Groom, 95.
 Ibid, 104-105.
 Drez, 3.
 Paul E. La Violette, Sink or Be Sunk: The Naval Battle in the Mississippi Sound That Preceded the Battle of New Orleans. (Waveland, MS: Annabelle Publishing, 2002), 92.
 Ibid., 147; Brown, 78.
 Ibid., 154-156.
 Matthew Warshauer, Andrew Jackson and the Politics of Martial Law (Knoxville, TN: University of Tennessee Press, 2006), 118; Brown, 84.
 Groom, 114.
 William Surtees, Twenty Five Years with the Rifle Brigade (Edinburgh, Scotland: William Blackwood, 1833), 384.
 Joiner, 53.
 Gene A. Smith, Thomas ap Catesby Jones: Commodore of Manifest Destiny (Annapolis, MD: Naval Institute Press, 2000), 30.
 Groom, 261.
 Lord, 328.
 George R. Gleig, A Narrative of the Campaigns in the British Army at Washington and New Orleans under Generals Ross, Pakenham, and Lambert in the Years 1814 and 1815 (London: John Murray, 1821), 284.
 To employ fires is to use available weapons and other systems to create a specific effect on a target. Joint fires are those delivered during the employment of forces from two or more components in coordinated action to produce desired results in support of a common objective. [Joint Publication 3-0, 17 January 2017, p. xiv]
 Latour, Appendix, l.
 Drez, 342.
 Dale, 28.
 John S. Bassett, ed., Major Howell Tatum's Journal While Acting Topographical Engineer (1814) to General Jackson, Commanding the Seventh Military District (Northampton, MA: Department of History of Smith College, 1922), 117.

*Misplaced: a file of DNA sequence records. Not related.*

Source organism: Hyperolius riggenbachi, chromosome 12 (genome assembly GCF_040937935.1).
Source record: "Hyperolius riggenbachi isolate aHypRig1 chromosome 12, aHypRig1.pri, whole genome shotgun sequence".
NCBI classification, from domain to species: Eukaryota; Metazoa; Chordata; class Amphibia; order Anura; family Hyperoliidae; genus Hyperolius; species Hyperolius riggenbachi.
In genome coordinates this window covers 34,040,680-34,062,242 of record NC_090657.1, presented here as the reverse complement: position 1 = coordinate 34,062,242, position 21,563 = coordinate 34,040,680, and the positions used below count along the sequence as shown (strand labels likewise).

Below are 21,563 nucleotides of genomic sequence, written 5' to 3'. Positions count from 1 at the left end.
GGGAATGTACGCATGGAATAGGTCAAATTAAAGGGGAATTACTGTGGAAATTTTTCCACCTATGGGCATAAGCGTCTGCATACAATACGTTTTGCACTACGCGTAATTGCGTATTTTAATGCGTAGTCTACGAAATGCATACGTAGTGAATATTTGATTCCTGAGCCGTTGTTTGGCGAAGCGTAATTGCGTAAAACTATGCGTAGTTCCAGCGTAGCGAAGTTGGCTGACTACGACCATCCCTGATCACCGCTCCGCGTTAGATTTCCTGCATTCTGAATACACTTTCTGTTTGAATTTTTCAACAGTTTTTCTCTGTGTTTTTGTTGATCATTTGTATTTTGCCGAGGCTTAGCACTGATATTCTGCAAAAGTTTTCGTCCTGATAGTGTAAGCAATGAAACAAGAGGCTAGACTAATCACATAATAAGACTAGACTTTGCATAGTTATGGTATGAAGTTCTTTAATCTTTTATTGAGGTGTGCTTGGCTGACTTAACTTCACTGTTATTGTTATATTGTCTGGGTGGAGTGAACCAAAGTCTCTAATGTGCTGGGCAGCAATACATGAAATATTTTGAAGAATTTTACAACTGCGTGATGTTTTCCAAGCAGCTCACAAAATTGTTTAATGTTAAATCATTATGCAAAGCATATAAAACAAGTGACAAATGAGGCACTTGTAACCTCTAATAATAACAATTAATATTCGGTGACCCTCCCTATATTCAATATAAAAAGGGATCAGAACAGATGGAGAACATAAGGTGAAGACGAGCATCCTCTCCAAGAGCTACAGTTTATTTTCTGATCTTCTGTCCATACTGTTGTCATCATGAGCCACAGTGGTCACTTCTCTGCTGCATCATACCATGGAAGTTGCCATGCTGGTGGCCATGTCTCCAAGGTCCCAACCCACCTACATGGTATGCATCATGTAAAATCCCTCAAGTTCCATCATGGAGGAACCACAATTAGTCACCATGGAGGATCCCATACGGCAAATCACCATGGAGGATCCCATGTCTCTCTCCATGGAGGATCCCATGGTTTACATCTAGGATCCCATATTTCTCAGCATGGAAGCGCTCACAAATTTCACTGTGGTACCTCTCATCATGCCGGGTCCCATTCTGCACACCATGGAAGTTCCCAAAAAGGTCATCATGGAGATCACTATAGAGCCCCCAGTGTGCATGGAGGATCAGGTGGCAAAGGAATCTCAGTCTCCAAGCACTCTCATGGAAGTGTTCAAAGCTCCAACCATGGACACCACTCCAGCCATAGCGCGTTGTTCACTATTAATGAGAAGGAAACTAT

Final Report, 49; Brown, 119.
 Ned Hémard, “He Fought Pakenham Twice,” New Orleans Bar Association, 2012, 3.
 Groom, 146.
 Remini, The Battle of New Orleans, 28; Brown, 86.
 Joiner, 269-270.
 Robert Tallant, The Pirate Lafitte and the Battle of New Orleans (New York, NY: Random House, 1951), 147.
 Joiner, 280.
 Remini, The Battle of New Orleans, 133.
 Joiner, 260.
 Groom, 152; Drez, 274; Brown, 109.
 Joiner, 254; Brown, 140.
 Lord, 335.
 Groom, 201.
 Dale, 107.
 Gleig, 326.
 Joiner, 212.
 Ibid., 271.
 Brown, 156.
 John S. Brown, “British Suffer Heavy Losses,” Army Magazine, Vol. 65, Issue 1 (2015): 45.
 Gleig, 325-326.
 Remini, The Battle of New Orleans, 141.
 Brown, 160.
 LaTour, Appendix, lviii.
 King, 248.
 Remini, The Battle of New Orleans, 149.
 Ibid., 167.
 Hémard, 5.
 Groom, 250; Brown, 172.
 Remini, The Battle of New Orleans, 143.
 Ibid., 150.
 Groom, 250.
 Dale, 197.
 Brown, 19.
 Groom, 251.
 Ibid., 250-251.
 Christopher Hibbert, Wellington: A Personal History. (Reading, MA: Addison-Wesley Publishing, 1997), 238.
 Groom, 252.
 William B. Kirkland Jr., Destroyers at Normandy: Naval Gunfire Support at Omaha Beach (Washington, D.C.: Naval Historical Foundation, 1994), ix.
 Smith, 101.
 Folk, 37